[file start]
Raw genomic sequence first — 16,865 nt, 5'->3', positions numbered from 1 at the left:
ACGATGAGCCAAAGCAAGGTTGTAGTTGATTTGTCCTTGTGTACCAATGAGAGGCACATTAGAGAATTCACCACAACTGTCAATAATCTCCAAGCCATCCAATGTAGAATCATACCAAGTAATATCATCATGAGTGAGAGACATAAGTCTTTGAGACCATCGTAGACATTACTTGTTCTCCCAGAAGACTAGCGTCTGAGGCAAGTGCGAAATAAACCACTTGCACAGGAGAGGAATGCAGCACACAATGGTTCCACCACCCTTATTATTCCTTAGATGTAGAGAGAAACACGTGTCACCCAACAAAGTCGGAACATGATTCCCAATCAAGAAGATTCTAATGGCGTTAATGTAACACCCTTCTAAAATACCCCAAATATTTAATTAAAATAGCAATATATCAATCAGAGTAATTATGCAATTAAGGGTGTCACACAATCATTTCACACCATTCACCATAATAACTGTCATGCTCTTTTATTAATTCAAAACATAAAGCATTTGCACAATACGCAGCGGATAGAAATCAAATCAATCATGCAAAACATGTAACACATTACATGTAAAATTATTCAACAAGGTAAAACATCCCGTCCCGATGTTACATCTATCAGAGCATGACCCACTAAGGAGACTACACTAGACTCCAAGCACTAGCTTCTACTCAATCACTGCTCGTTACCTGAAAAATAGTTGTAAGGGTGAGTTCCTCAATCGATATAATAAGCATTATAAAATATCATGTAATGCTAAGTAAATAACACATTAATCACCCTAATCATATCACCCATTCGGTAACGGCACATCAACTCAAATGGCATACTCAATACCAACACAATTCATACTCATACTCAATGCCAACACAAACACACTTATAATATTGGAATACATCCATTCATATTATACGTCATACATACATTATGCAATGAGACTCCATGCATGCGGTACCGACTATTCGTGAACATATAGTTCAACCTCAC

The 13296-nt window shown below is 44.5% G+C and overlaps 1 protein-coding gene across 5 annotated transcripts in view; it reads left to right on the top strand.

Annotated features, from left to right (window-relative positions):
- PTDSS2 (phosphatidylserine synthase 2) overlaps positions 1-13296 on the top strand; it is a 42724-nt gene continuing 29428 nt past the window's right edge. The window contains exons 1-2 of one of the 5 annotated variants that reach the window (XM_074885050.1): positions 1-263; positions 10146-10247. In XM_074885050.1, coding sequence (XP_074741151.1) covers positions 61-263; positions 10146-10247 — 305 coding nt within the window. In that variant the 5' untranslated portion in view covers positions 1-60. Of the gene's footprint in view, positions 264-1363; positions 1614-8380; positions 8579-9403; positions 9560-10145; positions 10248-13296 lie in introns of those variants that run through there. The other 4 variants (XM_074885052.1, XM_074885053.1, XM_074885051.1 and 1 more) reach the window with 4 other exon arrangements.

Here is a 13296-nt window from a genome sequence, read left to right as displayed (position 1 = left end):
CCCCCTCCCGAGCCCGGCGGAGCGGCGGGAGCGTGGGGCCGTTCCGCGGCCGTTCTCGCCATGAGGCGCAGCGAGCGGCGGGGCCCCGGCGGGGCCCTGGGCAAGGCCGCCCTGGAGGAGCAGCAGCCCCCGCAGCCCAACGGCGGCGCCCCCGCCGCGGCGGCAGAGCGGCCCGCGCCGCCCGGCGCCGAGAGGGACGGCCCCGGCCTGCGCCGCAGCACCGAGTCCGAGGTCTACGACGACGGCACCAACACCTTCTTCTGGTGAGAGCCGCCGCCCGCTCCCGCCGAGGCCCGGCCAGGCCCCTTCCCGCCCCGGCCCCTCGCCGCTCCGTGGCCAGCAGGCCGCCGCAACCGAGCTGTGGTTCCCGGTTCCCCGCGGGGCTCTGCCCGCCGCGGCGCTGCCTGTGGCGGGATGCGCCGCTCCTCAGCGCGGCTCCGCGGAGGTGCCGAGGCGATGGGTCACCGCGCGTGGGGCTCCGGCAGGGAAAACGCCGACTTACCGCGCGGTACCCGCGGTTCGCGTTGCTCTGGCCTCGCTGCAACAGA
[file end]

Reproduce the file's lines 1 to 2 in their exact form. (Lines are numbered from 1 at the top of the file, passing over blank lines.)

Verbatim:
Raw genomic sequence first — 16,865 nt, 5'->3', positions numbered from 1 at the left:
ACGATGAGCCAAAGCAAGGTTGTAGTTGATTTGTCCTTGTGTACCAATGAGAGGCACATTAGAGAATTCACCACAACTGTCAATAATCTCCAAGCCATCCAATGTAGAATCATACCAAGTAATATCATCATGAGTGAGAGACATAAGTCTTTGAGACCATCGTAGACATTACTTGTTCTCCCAGAAGACTAGCGTCTGAGGCAAGTGCGAAATAAACCACTTGCACAGGAGAGGAATGCAGCACACAATGGTTCCACCACCCTTATTATTCCTTAGATGTAGAGAGAAACACGTGTCACCCAACAAAGTCGGAACATGATTCCCAATCAAGAAGATTCTAATGGCGTTAATGTAACACCCTTCTAAAATACCCCAAATATTTAATTAAAATAGCAATATATCAATCAGAGTAATTATGCAATTAAGGGTGTCACACAATCATTTCACACCATTCACCATAATAACTGTCATGCTCTTTTATTAATTCAAAACATAAAGCATTTGCACAATACGCAGCGGATAGAAATCAAATCAATCATGCAAAACATGTAACACATTACATGTAAAATTATTCAACAAGGTAAAACATCCCGTCCCGATGTTACATCTATCAGAGCATGACCCACTAAGGAGACTACACTAGACTCCAAGCACTAGCTTCTACTCAATCACTGCTCGTTACCTGAAAAATAGTTGTAAGGGTGAGTTCCTCAATCGATATAATAAGCATTATAAAATATCATGTAATGCTAAGTAAATAACACATTAATCACCCTAATCATATCACCCATTCGGTAACGGCACATCAACTCAAATGGCATACTCAATACCAACACAATTCATACTCATACTCAATGCCAACACAAACACACTTATAATATTGGAATACATCCATTCATATTATACGTCATACATACATTATGCAATGAGACTCCATGCATGCGGTACCGACTATTCGTGAACATATAGTTCAACCTCAC